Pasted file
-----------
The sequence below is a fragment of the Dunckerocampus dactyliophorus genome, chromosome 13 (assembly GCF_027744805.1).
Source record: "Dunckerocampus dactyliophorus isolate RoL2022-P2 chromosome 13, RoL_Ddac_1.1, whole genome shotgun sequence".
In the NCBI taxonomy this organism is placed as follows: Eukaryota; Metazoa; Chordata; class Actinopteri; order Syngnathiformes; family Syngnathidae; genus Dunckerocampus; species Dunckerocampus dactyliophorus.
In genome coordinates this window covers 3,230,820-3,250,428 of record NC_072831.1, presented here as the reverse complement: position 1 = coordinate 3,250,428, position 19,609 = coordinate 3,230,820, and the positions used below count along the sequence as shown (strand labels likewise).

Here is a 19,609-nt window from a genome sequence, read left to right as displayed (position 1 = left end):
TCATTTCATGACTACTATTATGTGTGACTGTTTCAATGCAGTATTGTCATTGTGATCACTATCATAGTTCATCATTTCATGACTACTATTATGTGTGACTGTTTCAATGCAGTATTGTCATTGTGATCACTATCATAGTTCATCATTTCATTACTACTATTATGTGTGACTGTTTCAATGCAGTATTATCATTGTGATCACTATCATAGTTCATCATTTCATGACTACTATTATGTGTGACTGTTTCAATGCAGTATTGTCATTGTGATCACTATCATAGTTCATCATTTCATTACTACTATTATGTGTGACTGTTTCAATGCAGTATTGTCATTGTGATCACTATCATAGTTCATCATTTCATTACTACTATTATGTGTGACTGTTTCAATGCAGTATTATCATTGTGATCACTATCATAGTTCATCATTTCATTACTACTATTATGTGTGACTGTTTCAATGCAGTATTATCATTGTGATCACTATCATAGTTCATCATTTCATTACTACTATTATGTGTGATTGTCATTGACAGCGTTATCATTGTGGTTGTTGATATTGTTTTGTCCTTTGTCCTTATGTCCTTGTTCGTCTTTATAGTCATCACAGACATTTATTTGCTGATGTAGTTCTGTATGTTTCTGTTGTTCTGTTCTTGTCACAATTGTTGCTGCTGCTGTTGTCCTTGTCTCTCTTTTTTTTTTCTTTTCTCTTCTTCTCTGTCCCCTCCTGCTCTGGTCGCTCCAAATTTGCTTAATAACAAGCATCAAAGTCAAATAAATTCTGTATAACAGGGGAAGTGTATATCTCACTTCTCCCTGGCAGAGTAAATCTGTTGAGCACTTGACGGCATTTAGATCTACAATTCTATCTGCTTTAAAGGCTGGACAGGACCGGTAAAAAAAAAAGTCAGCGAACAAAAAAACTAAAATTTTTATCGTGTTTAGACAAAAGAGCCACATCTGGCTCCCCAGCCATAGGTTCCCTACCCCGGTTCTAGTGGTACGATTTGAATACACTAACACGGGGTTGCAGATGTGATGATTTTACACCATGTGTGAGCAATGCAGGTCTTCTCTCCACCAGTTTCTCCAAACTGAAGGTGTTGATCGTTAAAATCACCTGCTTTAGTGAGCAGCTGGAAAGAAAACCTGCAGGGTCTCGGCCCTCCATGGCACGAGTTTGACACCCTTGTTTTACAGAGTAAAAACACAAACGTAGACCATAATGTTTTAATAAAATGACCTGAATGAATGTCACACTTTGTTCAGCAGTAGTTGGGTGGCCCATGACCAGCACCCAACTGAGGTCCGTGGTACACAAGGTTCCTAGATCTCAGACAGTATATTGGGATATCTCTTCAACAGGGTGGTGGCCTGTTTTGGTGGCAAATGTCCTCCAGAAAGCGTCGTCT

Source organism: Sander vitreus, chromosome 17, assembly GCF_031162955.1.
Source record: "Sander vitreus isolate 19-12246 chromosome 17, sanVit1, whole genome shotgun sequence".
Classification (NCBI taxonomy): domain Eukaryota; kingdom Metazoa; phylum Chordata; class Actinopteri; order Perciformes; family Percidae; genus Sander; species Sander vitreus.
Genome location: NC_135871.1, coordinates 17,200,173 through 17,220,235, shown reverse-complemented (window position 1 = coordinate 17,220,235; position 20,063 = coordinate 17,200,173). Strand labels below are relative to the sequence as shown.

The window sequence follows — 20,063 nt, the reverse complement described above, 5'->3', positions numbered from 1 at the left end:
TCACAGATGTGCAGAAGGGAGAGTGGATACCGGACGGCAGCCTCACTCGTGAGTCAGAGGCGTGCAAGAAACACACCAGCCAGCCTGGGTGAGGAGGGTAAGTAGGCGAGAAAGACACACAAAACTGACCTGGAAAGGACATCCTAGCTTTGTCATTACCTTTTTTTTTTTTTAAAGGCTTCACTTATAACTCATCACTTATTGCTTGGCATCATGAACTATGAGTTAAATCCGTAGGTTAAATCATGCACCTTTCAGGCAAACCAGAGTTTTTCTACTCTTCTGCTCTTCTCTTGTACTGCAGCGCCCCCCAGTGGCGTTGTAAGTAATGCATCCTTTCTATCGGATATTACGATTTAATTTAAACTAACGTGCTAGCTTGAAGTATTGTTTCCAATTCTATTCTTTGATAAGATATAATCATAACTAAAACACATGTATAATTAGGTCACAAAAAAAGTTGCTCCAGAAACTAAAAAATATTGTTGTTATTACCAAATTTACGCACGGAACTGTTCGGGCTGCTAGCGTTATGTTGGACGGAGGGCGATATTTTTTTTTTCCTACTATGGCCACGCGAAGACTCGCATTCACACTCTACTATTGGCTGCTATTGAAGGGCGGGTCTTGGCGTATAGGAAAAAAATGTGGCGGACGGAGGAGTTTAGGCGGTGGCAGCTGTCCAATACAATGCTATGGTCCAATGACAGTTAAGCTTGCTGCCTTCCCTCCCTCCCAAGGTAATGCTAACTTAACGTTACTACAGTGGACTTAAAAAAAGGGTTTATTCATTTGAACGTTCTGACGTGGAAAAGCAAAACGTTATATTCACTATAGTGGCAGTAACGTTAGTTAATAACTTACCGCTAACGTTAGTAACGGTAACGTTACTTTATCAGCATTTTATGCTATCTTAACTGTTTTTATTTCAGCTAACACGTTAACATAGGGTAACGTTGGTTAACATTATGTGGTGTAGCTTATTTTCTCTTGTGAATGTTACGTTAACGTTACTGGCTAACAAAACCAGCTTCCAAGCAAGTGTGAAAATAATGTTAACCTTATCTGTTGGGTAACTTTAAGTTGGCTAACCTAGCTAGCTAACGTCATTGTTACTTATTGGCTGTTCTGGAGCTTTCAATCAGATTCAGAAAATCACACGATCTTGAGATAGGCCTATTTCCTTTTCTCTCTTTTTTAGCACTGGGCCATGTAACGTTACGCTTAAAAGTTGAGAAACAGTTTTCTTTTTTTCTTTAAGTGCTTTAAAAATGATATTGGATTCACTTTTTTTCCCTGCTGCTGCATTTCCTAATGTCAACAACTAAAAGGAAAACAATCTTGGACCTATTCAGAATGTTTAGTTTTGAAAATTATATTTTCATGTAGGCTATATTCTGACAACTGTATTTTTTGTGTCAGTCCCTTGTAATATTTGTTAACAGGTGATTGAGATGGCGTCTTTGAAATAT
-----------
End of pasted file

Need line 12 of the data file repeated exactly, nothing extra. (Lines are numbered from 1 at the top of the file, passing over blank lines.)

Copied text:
TCACAGATGTGCAGAAGGGAGAGTGGATACCGGACGGCAGCCTCACTCGTGAGTCAGAGGCGTGCAAGAAACACACCAGCCAGCCTGGGTGAGGAGGGTAAGTAGGCGAGAAAGACACACAAAACTGACCTGGAAAGGACATCCTAGCTTTGTCATTACCTTTTTTTTTTTTTAAAGGCTTCACTTATAACTCATCACTTATTGCTTGGCATCATGAACTATGAGTTAAATCCGTAGGTTAAATCATGCACCTTTCAGGCAAACCAGAGTTTTTCTACTCTTCTGCTCTTCTCTTGTACTGCAGCGCCCCCCAGTGGCGTTGTAAGTAATGCATCCTTTCTATCGGATATTACGATTTAATTTAAACTAACGTGCTAGCTTGAAGTATTGTTTCCAATTCTATTCTTTGATAAGATATAATCATAACTAAAACACATGTATAATTAGGTCACAAAAAAAGTTGCTCCAGAAACTAAAAAATATTGTTGTTATTACCAAATTTACGCACGGAACTGTTCGGGCTGCTAGCGTTATGTTGGACGGAGGGCGATATTTTTTTTTTCCTACTATGGCCACGCGAAGACTCGCATTCACACTCTACTATTGGCTGCTATTGAAGGGCGGGTCTTGGCGTATAGGAAAAAAATGTGGCGGACGGAGGAGTTTAGGCGGTGGCAGCTGTCCAATACAATGCTATGGTCCAATGACAGTTAAGCTTGCTGCCTTCCCTCCCTCCCAAGGTAATGCTAACTTAACGTTACTACAGTGGACTTAAAAAAAGGGTTTATTCATTTGAACGTTCTGACGTGGAAAAGCAAAACGTTATATTCACTATAGTGGCAGTAACGTTAGTTAATAACTTACCGCTAACGTTAGTAACGGTAACGTTACTTTATCAGCATTTTATGCTATCTTAACTGTTTTTATTTCAGCTAACACGTTAACATAGGGTAACGTTGGTTAACATTATGTGGTGTAGCTTATTTTCTCTTGTGAATGTTACGTTAACGTTACTGGCTAACAAAACCAGCTTCCAAGCAAGTGTGAAAATAATGTTAACCTTATCTGTTGGGTAACTTTAAGTTGGCTAACCTAGCTAGCTAACGTCATTGTTACTTATTGGCTGTTCTGGAGCTTTCAATCAGATTCAGAAAATCACACGATCTTGAGATAGGCCTATTTCCTTTTCTCTCTTTTTTAGCACTGGGCCATGTAACGTTACGCTTAAAAGTTGAGAAACAGTTTTCTTTTTTTCTTTAAGTGCTTTAAAAATGATATTGGATTCACTTTTTTTCCCTGCTGCTGCATTTCCTAATGTCAACAACTAAAAGGAAAACAATCTTGGACCTATTCAGAATGTTTAGTTTTGAAAATTATATTTTCATGTAGGCTATATTCTGACAACTGTATTTTTTGTGTCAGTCCCTTGTAATATTTGTTAACAGGTGATTGAGATGGCGTCTTTGAAATAT